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Is the Libertarian Moment Over?

What the rise of ISIS means for Republican foreign policy—and Rand Paul in 2016.

Scott Walker’s rapid rise finally seems to have dented Rand Paul’s numbers in the national polls testing who Republicans want to see as their 2016 presidential nominee.

While Ted Cruz and Marco Rubio have fallen behind, as late as mid-February Paul was still in the double digits even in polls showing Walker competitive with Jeb Bush.

Now three national polls—McClatchy/Marist, Quinnipiac and Public Policy Polling—have the Kentucky senator in the single digits. He’s ahead of candidates like Rubio and Cruz, yet in the RealClearPolitics polling average Paul not only trails Walker and Bush but also Mike Huckabee and Ben Carson.

Is the libertarian moment over? More hawkish conservatives certainly hope so.

“I predict Rand Paul will get fewer votes than his father got in 2012,” Bill Kristol said in November. “He’s more dovish than President Obama on foreign policy. Republican voters aren’t.”

One could quibble about what exactly that would prove. Ron Paul is more dovish than his son, so if he got more votes would that mean Rand was too hawkish? The younger Paul is also less likely to stay in the race without a path to the nomination and can’t as easily run for reelection to his current post while seeking the presidency.

But the current polling makes Kristol’s libertarian-baiting prediction appear less outlandish than it did last year. Republican primary voters are concerned about ISIS and giving more hawkish answers to questions about Iraq and Syria, including endorsing boots on the ground.

Paul’s “time seems to be in peace and not at war,” observed leading conservative activist and blogger Erick Erickson after the Conservative Political Action Conference. “We are headed into the foreign policy election I predicted we’d have in 2012.”

“[T]he country is actually willing to trade its freedom for its security, which means Paul is a nonstarter in a time of international tension,” Erickson added. “He makes people feel good. He makes people feel proud. He does not make people feel safe.”

We’ll see. In his CPAC speech and elsewhere, Paul has started working overtime to make the argument that a serious fight against terrorism means avoiding destabilizing Iraq-like wars.

Maybe that argument won’t go anywhere with the older Republican primary electorate, many of whom still are emotionally invested in the Iraq war, but it is winning over some young activists who will help shape the party’s future. Note that Paul edged Walker in the CPAC straw poll, which has limited predictive power for 2016 but is far from meaningless.

Libertarians have think tanks, grassroots organizations, and major benefactors (including the Kochs) that most conservative also-rans lack and which have yet to be fully engaged in the nomination contest. Libertarian-themed books are still making waves on the right. Paul is also building a solid campaign organization.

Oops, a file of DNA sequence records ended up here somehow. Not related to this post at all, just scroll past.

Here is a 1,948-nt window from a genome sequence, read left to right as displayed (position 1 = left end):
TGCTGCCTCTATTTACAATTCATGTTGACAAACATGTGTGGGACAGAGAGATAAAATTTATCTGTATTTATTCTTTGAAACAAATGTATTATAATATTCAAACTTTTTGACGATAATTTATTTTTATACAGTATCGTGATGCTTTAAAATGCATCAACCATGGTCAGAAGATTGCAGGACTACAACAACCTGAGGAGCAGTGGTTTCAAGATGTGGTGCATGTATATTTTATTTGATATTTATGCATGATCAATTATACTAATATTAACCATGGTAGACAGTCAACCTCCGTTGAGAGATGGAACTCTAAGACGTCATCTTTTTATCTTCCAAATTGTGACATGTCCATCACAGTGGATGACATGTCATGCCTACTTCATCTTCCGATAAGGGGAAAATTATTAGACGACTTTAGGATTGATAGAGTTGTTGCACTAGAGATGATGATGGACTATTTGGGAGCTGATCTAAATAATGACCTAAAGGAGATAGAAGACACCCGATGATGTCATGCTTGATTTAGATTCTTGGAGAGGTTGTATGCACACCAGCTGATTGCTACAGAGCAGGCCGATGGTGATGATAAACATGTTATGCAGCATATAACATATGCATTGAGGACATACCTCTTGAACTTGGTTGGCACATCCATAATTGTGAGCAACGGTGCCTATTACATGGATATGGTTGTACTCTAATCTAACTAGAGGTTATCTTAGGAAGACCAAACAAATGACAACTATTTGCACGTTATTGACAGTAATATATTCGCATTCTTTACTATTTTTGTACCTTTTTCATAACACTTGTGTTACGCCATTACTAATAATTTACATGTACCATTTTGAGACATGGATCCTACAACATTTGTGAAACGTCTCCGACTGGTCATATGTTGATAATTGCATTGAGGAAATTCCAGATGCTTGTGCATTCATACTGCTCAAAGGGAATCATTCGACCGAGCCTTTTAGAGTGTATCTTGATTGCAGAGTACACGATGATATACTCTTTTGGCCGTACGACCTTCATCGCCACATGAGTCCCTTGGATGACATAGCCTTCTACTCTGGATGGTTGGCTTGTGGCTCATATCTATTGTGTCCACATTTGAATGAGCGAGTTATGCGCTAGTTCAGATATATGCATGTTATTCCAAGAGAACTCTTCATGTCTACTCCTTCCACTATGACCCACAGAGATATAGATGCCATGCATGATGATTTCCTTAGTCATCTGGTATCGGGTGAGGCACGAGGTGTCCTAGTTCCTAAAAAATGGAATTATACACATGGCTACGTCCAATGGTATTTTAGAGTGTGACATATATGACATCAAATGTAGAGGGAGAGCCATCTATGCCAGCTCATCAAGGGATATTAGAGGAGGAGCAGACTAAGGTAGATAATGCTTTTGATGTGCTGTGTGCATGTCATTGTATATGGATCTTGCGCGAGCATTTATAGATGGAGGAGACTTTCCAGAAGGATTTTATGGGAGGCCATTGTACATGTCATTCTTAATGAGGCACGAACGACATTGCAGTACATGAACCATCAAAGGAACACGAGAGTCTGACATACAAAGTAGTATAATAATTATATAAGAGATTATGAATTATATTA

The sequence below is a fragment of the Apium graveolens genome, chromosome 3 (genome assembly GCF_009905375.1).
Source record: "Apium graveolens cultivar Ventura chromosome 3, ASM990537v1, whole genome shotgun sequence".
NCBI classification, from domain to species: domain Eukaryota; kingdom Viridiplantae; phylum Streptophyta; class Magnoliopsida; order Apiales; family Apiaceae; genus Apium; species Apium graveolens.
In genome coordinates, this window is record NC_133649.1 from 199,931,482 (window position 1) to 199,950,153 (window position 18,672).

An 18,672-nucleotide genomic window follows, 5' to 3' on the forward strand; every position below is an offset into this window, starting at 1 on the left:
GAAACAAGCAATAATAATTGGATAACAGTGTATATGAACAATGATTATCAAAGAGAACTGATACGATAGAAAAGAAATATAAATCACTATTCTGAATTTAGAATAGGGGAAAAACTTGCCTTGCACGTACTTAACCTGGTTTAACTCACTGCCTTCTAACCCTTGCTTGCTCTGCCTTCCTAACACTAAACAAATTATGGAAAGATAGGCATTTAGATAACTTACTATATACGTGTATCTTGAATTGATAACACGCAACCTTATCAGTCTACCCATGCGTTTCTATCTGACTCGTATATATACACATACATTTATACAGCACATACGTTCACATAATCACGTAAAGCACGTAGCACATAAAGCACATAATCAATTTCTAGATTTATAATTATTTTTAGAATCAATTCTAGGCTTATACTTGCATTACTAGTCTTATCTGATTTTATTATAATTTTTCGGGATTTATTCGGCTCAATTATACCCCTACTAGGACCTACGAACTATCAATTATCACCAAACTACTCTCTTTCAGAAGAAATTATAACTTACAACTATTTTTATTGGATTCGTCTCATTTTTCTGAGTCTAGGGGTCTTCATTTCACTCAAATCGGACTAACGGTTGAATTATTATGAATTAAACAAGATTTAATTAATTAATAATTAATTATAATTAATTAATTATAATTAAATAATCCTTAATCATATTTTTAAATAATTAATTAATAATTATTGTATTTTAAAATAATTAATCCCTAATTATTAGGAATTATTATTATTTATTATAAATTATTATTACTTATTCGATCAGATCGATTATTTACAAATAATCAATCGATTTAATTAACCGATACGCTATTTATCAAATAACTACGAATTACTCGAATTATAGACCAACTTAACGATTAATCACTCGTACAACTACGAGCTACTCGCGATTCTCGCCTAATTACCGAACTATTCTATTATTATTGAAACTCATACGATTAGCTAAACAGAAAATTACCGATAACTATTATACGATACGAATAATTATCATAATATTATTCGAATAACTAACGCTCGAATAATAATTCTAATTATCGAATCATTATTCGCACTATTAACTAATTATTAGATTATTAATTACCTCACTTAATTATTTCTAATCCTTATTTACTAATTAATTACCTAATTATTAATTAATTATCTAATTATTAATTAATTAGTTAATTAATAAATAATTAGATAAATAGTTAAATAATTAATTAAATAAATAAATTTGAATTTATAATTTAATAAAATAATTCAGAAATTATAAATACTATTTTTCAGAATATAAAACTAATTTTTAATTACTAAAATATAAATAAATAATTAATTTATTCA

These groups are still at a competitive disadvantage compared to older and more established conservative organizations, but they are more nimble and effective than when Paul’s father was running. The Kochs, obviously, could be a game-changer if they so chose.

None of that guarantees Paul anything. But it makes him somewhat less likely to fizzle than Carson and puts him in a better position to capitalize on changes in the race’s dynamics than Cruz.

Paul’s biggest problem at the moment isn’t foreign policy, though he can expect the rest of the Republican presidential field to take their shots at him on that issue.

Walker is currently taking a lot of voters who might conceivably be counted on to help Paul expand beyond his libertarian base. Meanwhile, many social conservatives are backing candidates like Huckabee and Carson.

Is there anything that Paul–who still generally seems to have solid numbers in Iowa and New Hampshire–can do about this? Walker is a lot harder to run to the right of than Bush.

The race seems fluid. There is no overwhelming frontrunner and no guarantee that even leading candidates like Walker and Bush can sustain their current momentum, much less Carson, Huckabee or Chris Christie.

That’s of course an argument for supporters of Cruz, Rubio, and even candidates like Bobby Jindal or Rick Santorum to have hope. While Republicans seldom nominate lesser known candidates, one such contender always seems to break into the top tier during the primaries.

Look at how many different candidates led in Iowa in 2012.

The Republican Party may yet have a real fight on its hands.

W. James Antle III is managing editor of the Daily Caller and author of Devouring Freedom: Can Big Government Ever Be Stopped?



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